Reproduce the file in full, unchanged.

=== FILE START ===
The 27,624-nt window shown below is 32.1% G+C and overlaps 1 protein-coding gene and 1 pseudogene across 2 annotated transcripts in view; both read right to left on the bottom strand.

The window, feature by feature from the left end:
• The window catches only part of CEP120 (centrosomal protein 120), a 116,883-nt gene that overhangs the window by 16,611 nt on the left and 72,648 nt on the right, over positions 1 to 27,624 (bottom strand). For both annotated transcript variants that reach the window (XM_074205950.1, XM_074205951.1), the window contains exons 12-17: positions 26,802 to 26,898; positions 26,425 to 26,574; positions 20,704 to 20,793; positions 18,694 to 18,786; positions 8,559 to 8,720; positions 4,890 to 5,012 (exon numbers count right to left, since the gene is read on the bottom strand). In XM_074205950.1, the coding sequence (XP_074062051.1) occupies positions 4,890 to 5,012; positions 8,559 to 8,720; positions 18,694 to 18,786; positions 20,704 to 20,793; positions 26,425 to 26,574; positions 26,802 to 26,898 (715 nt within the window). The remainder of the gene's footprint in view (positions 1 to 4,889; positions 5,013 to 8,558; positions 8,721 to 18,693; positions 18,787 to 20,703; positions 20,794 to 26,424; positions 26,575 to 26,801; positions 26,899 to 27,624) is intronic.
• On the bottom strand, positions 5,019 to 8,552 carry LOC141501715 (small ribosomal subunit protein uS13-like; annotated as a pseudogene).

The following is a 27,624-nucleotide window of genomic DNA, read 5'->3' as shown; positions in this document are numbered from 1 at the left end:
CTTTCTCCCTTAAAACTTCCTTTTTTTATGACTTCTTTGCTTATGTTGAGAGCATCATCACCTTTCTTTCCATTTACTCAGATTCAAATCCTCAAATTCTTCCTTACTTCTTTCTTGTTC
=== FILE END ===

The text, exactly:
The 27,624-nt window shown below is 32.1% G+C and overlaps 1 protein-coding gene and 1 pseudogene across 2 annotated transcripts in view; both read right to left on the bottom strand.

The window, feature by feature from the left end:
• The window catches only part of CEP120 (centrosomal protein 120), a 116,883-nt gene that overhangs the window by 16,611 nt on the left and 72,648 nt on the right, over positions 1 to 27,624 (bottom strand). For both annotated transcript variants that reach the window (XM_074205950.1, XM_074205951.1), the window contains exons 12-17: positions 26,802 to 26,898; positions 26,425 to 26,574; positions 20,704 to 20,793; positions 18,694 to 18,786; positions 8,559 to 8,720; positions 4,890 to 5,012 (exon numbers count right to left, since the gene is read on the bottom strand). In XM_074205950.1, the coding sequence (XP_074062051.1) occupies positions 4,890 to 5,012; positions 8,559 to 8,720; positions 18,694 to 18,786; positions 20,704 to 20,793; positions 26,425 to 26,574; positions 26,802 to 26,898 (715 nt within the window). The remainder of the gene's footprint in view (positions 1 to 4,889; positions 5,013 to 8,558; positions 8,721 to 18,693; positions 18,787 to 20,703; positions 20,794 to 26,424; positions 26,575 to 26,801; positions 26,899 to 27,624) is intronic.
• On the bottom strand, positions 5,019 to 8,552 carry LOC141501715 (small ribosomal subunit protein uS13-like; annotated as a pseudogene).

The following is a 27,624-nucleotide window of genomic DNA, read 5'->3' as shown; positions in this document are numbered from 1 at the left end:
CTTTCTCCCTTAAAACTTCCTTTTTTTATGACTTCTTTGCTTATGTTGAGAGCATCATCACCTTTCTTTCCATTTACTCAGATTCAAATCCTCAAATTCTTCCTTACTTCTTTCTTGTTC